Job Benefits for Newspaper Journalists

by Luanne Kelchner; Updated September 26, 2017

According to the Bureau of Labor Statistics, competition for journalists on national and metropolitan newspapers is high. The median earnings for newspaper journalists in 2008 were $33,430. In addition to an annual salary, newspaper journalists enjoy some benefits as well. The work schedule and environment can be chaotic and stressful for journalists facing deadlines. The Bureau of Labor Statistics reports that most employers for news journalists require a bachelor’s degree in journalism or communication to qualify for a position.

Travel

Some newspaper journalists must travel to cover different areas of the world. While the journalist does not have the choice for the location of his assignments and must work while visiting different parts of the world, the career does provide the ability to experience different regions and cultures. However, for news journalists with families, traveling away from home may be a burden.

Access

Newspaper journalists can gain access to exclusive events, meet and interview celebrities and interesting people and witness history firsthand. To bring new stories and information to the public, the news journalist has an opportunity to learn about the world and share that information with others. While the hours may be long and the schedule chaotic, the ability to witness great events provides an incentive for some newspaper journalists.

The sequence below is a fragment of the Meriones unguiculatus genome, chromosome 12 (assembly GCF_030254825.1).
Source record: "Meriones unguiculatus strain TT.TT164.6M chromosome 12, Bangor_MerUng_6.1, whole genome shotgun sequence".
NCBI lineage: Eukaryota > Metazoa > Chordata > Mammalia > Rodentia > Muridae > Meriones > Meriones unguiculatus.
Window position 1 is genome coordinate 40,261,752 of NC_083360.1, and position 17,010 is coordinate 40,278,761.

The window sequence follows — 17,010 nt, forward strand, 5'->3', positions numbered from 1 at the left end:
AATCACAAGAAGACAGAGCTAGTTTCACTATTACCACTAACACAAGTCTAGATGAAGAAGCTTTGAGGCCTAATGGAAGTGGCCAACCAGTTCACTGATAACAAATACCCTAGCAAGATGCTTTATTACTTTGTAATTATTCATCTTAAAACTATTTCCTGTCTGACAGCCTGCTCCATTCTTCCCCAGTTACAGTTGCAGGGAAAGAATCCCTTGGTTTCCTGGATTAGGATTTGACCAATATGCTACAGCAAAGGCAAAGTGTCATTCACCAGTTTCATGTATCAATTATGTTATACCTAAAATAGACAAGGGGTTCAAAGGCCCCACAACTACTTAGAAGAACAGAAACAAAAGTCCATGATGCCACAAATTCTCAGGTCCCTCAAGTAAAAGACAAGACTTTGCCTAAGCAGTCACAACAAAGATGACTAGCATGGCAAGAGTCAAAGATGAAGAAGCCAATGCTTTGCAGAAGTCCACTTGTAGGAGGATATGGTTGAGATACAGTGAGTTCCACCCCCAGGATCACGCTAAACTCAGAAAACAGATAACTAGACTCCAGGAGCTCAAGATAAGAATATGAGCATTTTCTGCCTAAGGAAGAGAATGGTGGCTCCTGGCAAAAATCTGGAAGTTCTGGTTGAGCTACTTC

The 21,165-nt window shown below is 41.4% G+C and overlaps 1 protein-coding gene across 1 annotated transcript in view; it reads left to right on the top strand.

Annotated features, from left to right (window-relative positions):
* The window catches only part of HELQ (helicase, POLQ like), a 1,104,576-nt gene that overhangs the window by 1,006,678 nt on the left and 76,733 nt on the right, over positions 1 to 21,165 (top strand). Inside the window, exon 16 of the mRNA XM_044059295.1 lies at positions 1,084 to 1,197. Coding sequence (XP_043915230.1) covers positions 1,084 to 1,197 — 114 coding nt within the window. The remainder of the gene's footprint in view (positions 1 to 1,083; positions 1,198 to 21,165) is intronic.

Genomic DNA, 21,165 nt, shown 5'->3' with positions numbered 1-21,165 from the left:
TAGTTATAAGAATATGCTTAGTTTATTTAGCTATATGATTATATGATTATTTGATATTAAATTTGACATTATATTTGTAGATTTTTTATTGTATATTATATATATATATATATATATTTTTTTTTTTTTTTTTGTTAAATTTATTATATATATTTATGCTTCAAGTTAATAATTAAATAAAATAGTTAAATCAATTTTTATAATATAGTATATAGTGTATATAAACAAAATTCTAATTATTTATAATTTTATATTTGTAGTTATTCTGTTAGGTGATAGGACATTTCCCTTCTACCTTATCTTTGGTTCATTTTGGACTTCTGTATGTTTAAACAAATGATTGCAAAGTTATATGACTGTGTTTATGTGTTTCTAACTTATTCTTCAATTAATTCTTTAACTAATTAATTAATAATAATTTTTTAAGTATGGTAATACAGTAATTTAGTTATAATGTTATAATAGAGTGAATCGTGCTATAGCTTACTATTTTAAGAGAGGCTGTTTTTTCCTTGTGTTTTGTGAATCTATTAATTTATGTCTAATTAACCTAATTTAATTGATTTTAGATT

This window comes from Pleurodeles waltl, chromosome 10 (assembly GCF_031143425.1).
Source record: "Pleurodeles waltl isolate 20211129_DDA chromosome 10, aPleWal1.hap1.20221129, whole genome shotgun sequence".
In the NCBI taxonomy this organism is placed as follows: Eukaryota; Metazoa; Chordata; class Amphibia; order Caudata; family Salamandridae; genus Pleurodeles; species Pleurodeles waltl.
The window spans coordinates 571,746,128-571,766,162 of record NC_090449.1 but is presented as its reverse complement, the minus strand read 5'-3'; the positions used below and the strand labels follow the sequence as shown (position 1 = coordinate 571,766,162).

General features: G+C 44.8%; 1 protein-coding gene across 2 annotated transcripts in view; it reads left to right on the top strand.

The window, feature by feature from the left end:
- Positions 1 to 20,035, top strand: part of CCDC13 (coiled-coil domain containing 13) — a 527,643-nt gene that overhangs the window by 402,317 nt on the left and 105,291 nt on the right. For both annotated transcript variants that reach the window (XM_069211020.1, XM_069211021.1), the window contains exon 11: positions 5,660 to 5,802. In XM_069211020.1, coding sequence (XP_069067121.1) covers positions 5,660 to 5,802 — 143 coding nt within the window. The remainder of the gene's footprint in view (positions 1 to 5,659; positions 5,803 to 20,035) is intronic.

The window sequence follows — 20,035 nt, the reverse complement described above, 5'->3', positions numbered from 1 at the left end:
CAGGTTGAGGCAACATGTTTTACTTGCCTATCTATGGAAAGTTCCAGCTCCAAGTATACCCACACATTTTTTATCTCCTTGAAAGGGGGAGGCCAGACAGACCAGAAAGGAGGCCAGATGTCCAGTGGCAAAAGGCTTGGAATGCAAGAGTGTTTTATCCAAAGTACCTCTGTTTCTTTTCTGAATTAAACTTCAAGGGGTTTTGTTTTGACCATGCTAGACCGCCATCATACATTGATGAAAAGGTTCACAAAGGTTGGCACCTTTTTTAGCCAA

Independent Work Environment

While covering news events and stories, the news journalist can work independently. A news journalist does work under the direction of an editor, but the duties of the job such as investigating leads, interviewing and writing news stories are independent activities. Journalists may also work together with other journalists and photographers on assignments.

Time Off, Overtime, Insurance and Retirement

The benefits for a news journalist also include paid time off such as sick days and vacations. Journalists may work long hours on assignments, which provides overtime pay, according to the California Employment Development Department. News journalists may also earn additional pay for work on a night shift schedule. Newspapers may provide the journalist with health insurance and retirement plans.

About the Author

Luanne Kelchner works out of Daytona Beach, Florida and has been freelance writing full time since 2008. Her ghostwriting work has covered a variety of topics but mainly focuses on health and home improvement articles. Kelchner has a degree from Southern New Hampshire University in English language and literature.